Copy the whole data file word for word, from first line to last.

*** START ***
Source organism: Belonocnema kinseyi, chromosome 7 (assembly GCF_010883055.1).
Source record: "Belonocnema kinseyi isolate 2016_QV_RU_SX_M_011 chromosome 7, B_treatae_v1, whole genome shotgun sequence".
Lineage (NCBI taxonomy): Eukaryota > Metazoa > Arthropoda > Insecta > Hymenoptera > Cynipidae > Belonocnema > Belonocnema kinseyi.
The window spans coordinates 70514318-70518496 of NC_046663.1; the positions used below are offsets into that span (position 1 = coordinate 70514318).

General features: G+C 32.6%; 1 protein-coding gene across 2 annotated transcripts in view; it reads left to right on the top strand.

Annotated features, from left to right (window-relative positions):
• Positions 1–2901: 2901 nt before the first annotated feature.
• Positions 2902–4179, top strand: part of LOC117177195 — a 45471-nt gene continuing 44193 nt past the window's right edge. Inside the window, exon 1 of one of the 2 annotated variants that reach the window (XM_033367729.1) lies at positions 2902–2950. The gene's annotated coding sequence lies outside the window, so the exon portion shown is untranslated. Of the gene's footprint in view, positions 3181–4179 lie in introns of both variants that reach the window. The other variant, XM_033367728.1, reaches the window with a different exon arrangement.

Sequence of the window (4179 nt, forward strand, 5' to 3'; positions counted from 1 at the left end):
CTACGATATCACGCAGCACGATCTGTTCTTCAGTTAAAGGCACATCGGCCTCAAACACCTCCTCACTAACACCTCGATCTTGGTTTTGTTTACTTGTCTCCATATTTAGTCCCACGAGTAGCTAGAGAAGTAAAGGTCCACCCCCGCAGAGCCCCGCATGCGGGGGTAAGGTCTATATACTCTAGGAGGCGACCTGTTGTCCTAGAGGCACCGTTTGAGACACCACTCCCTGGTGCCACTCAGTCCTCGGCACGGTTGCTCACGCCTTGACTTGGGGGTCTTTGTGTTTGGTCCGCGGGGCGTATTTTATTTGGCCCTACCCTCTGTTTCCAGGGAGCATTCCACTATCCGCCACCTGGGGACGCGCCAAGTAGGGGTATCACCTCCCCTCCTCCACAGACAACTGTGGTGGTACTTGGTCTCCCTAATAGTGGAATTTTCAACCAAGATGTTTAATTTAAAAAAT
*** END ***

Source organism: Belonocnema kinseyi, chromosome 7 (assembly GCF_010883055.1).
Source record: "Belonocnema kinseyi isolate 2016_QV_RU_SX_M_011 chromosome 7, B_treatae_v1, whole genome shotgun sequence".
Lineage (NCBI taxonomy): Eukaryota > Metazoa > Arthropoda > Insecta > Hymenoptera > Cynipidae > Belonocnema > Belonocnema kinseyi.
The window spans coordinates 70514318-70518496 of NC_046663.1; the positions used below are offsets into that span (position 1 = coordinate 70514318).

General features: G+C 32.6%; 1 protein-coding gene across 2 annotated transcripts in view; it reads left to right on the top strand.

Annotated features, from left to right (window-relative positions):
• Positions 1–2901: 2901 nt before the first annotated feature.
• Positions 2902–4179, top strand: part of LOC117177195 — a 45471-nt gene continuing 44193 nt past the window's right edge. Inside the window, exon 1 of one of the 2 annotated variants that reach the window (XM_033367729.1) lies at positions 2902–2950. The gene's annotated coding sequence lies outside the window, so the exon portion shown is untranslated. Of the gene's footprint in view, positions 3181–4179 lie in introns of both variants that reach the window. The other variant, XM_033367728.1, reaches the window with a different exon arrangement.

Sequence of the window (4179 nt, forward strand, 5' to 3'; positions counted from 1 at the left end):
CTACGATATCACGCAGCACGATCTGTTCTTCAGTTAAAGGCACATCGGCCTCAAACACCTCCTCACTAACACCTCGATCTTGGTTTTGTTTACTTGTCTCCATATTTAGTCCCACGAGTAGCTAGAGAAGTAAAGGTCCACCCCCGCAGAGCCCCGCATGCGGGGGTAAGGTCTATATACTCTAGGAGGCGACCTGTTGTCCTAGAGGCACCGTTTGAGACACCACTCCCTGGTGCCACTCAGTCCTCGGCACGGTTGCTCACGCCTTGACTTGGGGGTCTTTGTGTTTGGTCCGCGGGGCGTATTTTATTTGGCCCTACCCTCTGTTTCCAGGGAGCATTCCACTATCCGCCACCTGGGGACGCGCCAAGTAGGGGTATCACCTCCCCTCCTCCACAGACAACTGTGGTGGTACTTGGTCTCCCTAATAGTGGAATTTTCAACCAAGATGTTTAATTTAAAAAAT